Some minor discomfort during a nuclear medicine procedure may arise from the intravenous injection, usually done with a small needle. Lying still on the examining table may be uncomfortable for some patients. You will not feel anything related to the radioactivity of the substance in your body. Patients who are claustrophobic may feel some anxiety while positioned in the PET machine. If you feel you may be claustrophobic, please talk to your family doctor about prescribing a sedative for the scan. You will need someone to drive you home if you take a sedative. If you will not require a sedative you will be fine to drive home.

After the procedure, a technologist with specialized training in nuclear medicine checks the quality of the images to ensure that an optimal diagnostic study has been performed.

How long will it take?
Patients should allow 2-3 hours for the procedure. There are no side effects and there are no restrictions after the test is over. Patients are able to eat and drink normally after the test, although extra fluids are encouraged to help flush any radioactivity out of your system.

How do I get my results?
A radiologist who has specialized training in PET will interpret the images and forward a report to your referring physician. This often entails comparison of the PET scan with other imaging studies, such as CT or MRI.

Are there any risks?
Allergic reactions to the radiopharmaceutical are extremely rare. The radiation exposure to the patient is small and very minimal to other people. The benefits of having a PET scan outweigh the risk of exposure to the small amount of radiation received during the scan.

A stress test is a special type of EKG that provides information on how your heart functions while you are physically active. Since physical activity can make the heart work harder and pump faster, this test can reveal problems with your heart that might not be noticeable under normal conditions.

How to prepare:

  • Your doctor may ask that you avoid eating, drinking and smoking for two or more hours before a stress test. Medications should be taken as usual, unless your doctor tells you not to take them. You will want to wear comfortable clothing since you will be exercising.
  • If you have asthma or other breathing problems that require an inhaler, you should bring it with you to the test. Make sure to tell the technologist that you use an inhaler.

What to expect:

  • The technologist giving you the test will apply electrodes to your arms, chest and legs to record your heartbeat. He or she will also put a blood pressure cuff on your arm. After a conversation about your regular physical activity levels, the technologist will ask you to walk on a treadmill or ride a stationary bike. During the test, the technologist will make changes to speed, inclination and/or resistance to record how your heart performs with the additional challenges.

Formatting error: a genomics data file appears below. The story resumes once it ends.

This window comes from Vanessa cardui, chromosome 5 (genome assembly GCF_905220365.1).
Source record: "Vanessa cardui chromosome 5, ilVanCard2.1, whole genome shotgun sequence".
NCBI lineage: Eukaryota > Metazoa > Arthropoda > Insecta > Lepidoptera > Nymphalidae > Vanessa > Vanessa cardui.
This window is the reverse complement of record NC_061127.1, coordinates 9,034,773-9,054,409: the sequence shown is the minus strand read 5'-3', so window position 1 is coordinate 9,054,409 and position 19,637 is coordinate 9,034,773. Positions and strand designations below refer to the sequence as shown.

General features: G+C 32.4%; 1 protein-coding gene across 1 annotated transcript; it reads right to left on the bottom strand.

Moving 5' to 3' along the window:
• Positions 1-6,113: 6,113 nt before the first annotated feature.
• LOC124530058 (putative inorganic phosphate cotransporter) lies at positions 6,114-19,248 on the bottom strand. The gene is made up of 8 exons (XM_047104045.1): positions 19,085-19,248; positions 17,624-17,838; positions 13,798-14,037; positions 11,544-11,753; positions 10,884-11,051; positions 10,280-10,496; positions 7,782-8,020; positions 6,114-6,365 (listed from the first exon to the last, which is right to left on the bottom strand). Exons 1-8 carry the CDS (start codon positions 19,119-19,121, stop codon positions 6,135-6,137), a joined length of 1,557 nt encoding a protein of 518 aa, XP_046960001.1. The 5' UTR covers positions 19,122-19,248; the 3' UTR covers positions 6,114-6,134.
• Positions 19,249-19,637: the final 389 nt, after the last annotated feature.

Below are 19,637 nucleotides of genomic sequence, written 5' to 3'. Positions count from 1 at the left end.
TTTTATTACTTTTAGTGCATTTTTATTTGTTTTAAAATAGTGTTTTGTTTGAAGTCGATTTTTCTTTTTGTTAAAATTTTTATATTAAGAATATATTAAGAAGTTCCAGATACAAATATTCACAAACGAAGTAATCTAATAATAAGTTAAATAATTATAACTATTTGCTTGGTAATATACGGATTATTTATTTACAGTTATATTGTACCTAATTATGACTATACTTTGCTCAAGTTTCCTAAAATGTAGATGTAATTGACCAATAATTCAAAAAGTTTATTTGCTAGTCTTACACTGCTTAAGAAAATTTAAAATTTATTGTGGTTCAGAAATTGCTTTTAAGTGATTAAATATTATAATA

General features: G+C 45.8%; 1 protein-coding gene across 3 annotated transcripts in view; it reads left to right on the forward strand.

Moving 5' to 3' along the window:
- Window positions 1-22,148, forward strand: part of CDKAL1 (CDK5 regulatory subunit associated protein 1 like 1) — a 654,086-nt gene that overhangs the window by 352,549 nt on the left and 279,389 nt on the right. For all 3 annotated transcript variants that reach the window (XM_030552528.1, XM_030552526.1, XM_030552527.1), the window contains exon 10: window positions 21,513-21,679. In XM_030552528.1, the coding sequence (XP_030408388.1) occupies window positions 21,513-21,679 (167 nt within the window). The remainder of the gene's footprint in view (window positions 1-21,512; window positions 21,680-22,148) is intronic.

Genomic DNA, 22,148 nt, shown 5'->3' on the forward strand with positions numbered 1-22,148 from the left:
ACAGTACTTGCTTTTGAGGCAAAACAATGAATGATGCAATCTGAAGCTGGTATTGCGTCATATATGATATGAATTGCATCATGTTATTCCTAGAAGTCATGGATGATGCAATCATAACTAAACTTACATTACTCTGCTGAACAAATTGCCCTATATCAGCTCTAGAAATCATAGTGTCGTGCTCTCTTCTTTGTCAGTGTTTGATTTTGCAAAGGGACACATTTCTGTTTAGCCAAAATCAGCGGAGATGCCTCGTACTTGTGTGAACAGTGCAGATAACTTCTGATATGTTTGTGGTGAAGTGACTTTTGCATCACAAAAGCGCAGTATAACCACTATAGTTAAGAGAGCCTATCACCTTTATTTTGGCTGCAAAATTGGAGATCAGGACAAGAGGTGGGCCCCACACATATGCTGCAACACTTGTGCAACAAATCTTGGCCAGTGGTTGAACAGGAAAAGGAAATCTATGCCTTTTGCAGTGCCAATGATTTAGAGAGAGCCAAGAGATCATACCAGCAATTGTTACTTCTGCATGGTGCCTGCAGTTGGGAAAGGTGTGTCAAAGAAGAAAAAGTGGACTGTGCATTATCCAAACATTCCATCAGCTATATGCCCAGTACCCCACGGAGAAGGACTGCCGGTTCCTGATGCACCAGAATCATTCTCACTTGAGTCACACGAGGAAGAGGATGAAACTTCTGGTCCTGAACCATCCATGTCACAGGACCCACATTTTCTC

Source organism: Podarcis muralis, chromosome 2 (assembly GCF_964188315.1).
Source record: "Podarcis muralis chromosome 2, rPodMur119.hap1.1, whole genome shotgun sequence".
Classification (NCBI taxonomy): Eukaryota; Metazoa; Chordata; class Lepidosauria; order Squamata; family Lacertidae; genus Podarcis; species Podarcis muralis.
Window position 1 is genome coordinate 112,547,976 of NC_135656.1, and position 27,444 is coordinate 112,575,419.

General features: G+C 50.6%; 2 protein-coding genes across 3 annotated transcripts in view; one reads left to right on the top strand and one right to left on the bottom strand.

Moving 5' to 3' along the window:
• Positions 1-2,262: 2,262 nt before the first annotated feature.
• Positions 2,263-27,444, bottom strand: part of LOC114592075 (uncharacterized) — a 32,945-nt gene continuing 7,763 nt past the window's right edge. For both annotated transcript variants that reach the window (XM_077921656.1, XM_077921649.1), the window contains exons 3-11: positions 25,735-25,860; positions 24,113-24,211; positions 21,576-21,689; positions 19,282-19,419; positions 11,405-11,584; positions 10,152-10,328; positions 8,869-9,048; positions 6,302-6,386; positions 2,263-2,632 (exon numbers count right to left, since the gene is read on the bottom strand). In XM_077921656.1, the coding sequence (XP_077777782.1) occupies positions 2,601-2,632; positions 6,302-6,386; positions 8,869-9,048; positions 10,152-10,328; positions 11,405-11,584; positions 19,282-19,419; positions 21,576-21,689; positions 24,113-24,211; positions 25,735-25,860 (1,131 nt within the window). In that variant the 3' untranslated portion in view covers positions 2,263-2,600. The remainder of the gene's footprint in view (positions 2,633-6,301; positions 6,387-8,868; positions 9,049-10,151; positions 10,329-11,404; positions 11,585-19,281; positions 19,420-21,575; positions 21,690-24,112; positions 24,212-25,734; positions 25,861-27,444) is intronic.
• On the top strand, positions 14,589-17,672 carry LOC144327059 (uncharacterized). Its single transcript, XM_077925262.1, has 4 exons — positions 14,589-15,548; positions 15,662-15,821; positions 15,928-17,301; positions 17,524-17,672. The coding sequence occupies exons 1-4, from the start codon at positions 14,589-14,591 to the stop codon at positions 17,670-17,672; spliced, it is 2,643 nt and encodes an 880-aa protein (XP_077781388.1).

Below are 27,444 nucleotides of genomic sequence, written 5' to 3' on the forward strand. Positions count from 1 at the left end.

• The length of your test will depend on your overall fitness level and symptoms. Generally, the goal is to work your heart for about eight to 12 minutes. You will be asked to continue exercising until your heart rate reaches a target set by the technologist or until you develop symptoms that prevent you from continuing.
  • Your technologist will discuss any other requirements for your stress test in greater detail at the time of your test.

Results:

  • Your technologist cannot provide a diagnosis or the test results. Your doctor will schedule an appointment to discuss the results and next steps with you.

X-rays are one of the fastest and most pain-free ways for a doctor to look inside a patient’s body. X-rays are used to examine bones and other organs, such as lungs, heart, and digestive system.

How to prepare:

  • If you know you will be having an x-ray, it is best to dress comfortably. Depending on what part of your body is being x-rayed, you might be asked to wear a hospital gown. If you are wearing jewelry or clothing with metal parts you may be asked to take it off.

What to expect:

  • When you are being x-rayed, the technologist will position you so he or she can get the necessary views of your body. He or she may use pillows to help you hold the position. When the X-ray is being taken, you will be asked to remain still and maybe even hold your breath to avoid moving because movement causes the picture to blur.
  • Some x-ray exams require that you be given something called a contrast medium. The contrast medium can be given in different ways depending on your test. Often, it is a thick, chalky fluid you must drink. For other tests, it can be given through a needle or as an enema. The contrast medium helps certain parts of your body to be seen in the x-ray. If you need to have it, we will send you instructions for how to prepare and our technologist will speak with you about it before your test.
  • Often, X-ray exams take only few minutes, especially to look at bones. But for procedures that require a contrast medium, the exam will take longer.

Results:

  • A doctor who specializes in x-rays, called a radiologist, usually reviews the x-ray and sends a report of his or her findings to your doctor, who can explain the results to you. In emergency situations such as broken bones, the x-ray is viewed immediately by the emergency doctor so they can begin treating the injury or problem.